Late-onset Pompe disease (LOPD) can have a heterogeneous clinical presentation that can complicate diagnosis, especially when less common initial symptoms are present before musculoskeletal weakness, according to a review article published in the Polish Journal of Neurology and Neurosurgery.

The current recommendation is to screen patients for LOPD if they have a moderate increase in creatine kinase (CK) levels, limb-girdle weakness, rigid-spine syndrome, or weakness of the diaphragm muscles unless there is a clear differential diagnosis. Initial screening usually involves the evaluation of acid alpha-glucosidase (GAA) activity followed by genetic screening of the GAA gene.

“Patients who manifest with musculoskeletal and respiratory symptoms are prone to be diagnosed sooner than individuals with nonmuscular symptoms, and therefore it is important to raise awareness of other manifestations of this disease,” the authors said.


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In addition to the more common neuromuscular, skeletal, and respiratory symptoms previously mentioned, patients may also experience cardiovascular, gastrointestinal, urinary tract, and vascular system involvement.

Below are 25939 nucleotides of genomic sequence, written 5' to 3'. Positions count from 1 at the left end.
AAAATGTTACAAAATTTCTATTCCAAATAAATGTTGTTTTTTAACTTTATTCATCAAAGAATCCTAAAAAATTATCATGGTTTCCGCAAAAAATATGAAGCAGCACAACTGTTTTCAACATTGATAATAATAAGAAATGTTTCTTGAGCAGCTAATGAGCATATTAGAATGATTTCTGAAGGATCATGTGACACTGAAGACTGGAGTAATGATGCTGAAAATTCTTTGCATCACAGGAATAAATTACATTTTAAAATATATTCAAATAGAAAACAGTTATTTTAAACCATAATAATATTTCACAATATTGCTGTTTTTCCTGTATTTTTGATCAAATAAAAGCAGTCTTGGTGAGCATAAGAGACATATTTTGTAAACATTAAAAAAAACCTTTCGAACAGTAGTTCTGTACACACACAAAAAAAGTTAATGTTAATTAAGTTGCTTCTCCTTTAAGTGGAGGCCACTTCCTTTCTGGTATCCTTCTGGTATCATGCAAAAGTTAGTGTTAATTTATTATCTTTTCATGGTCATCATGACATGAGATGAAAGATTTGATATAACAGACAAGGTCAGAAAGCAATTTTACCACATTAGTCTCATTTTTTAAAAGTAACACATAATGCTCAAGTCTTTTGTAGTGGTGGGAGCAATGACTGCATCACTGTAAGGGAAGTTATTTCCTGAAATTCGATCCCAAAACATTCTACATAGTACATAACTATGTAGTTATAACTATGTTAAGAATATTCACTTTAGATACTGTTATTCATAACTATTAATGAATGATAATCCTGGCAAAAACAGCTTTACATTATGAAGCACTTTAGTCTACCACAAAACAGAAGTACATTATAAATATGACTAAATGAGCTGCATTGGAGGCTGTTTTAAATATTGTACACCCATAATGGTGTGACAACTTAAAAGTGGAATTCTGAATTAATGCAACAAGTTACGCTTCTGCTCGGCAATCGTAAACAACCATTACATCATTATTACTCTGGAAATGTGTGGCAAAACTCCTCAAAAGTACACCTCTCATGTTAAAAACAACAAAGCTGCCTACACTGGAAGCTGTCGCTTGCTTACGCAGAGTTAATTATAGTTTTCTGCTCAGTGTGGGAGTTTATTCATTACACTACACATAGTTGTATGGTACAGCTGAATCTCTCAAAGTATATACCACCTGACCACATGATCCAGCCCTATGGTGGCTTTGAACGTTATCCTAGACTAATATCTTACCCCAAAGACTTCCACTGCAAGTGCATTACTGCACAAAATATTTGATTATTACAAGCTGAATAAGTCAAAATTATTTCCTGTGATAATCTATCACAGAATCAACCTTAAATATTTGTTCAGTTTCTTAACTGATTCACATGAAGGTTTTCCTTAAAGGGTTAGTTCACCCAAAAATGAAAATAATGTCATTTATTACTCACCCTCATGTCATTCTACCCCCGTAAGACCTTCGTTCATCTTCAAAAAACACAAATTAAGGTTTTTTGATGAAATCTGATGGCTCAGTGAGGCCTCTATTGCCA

Read more about the differential diagnosis of Pompe disease.

Cardiovascular symptoms can include supraventricular arrhythmias such as Wolff Parkinson White syndrome (WPW syndrome), supraventricular tachycardia (SVT), sick sinus syndrome, and atrial fibrillation. Rarely, LOPD patients may experience hypertrophic cardiomyopathy.

Incontinence, diarrhea, abdominal pain, cramps, stool urgency, early satiety, macroglossia, dysphagia, and dysarthria can all be gastrointestinal symptoms of LOPD. The smooth muscles of the genitourinary tract may also be involved in LOPD and lead to urinary urge incontinence and other lower urinary tract symptoms.

Accumulation of glycogen in blood vessels can also lead to a number of vascular symptoms including dilative arteriopathy, aneurysms, ischemic stroke, lacunar encephalopathy, subarachnoid hemorrhage, and aortic stiffness.

“A high index of suspicion among neurologists consulting internal medicine wards would aid early diagnosis of LOPD, while a multidisciplinary approach with the involvement of other specialists can reduce the risk of complications and improve the prognosis for LOPD patients,” the authors suggested.

Reference

Jastrzębska A, Kostera-Pruszczyk A. Multisystem presentation of late onset Pompe disease: what every consulting neurologist should know. Neurol Neurochir Pol. Published online December 7, 2022. doi:10.5603/PJNNS.a2022.0075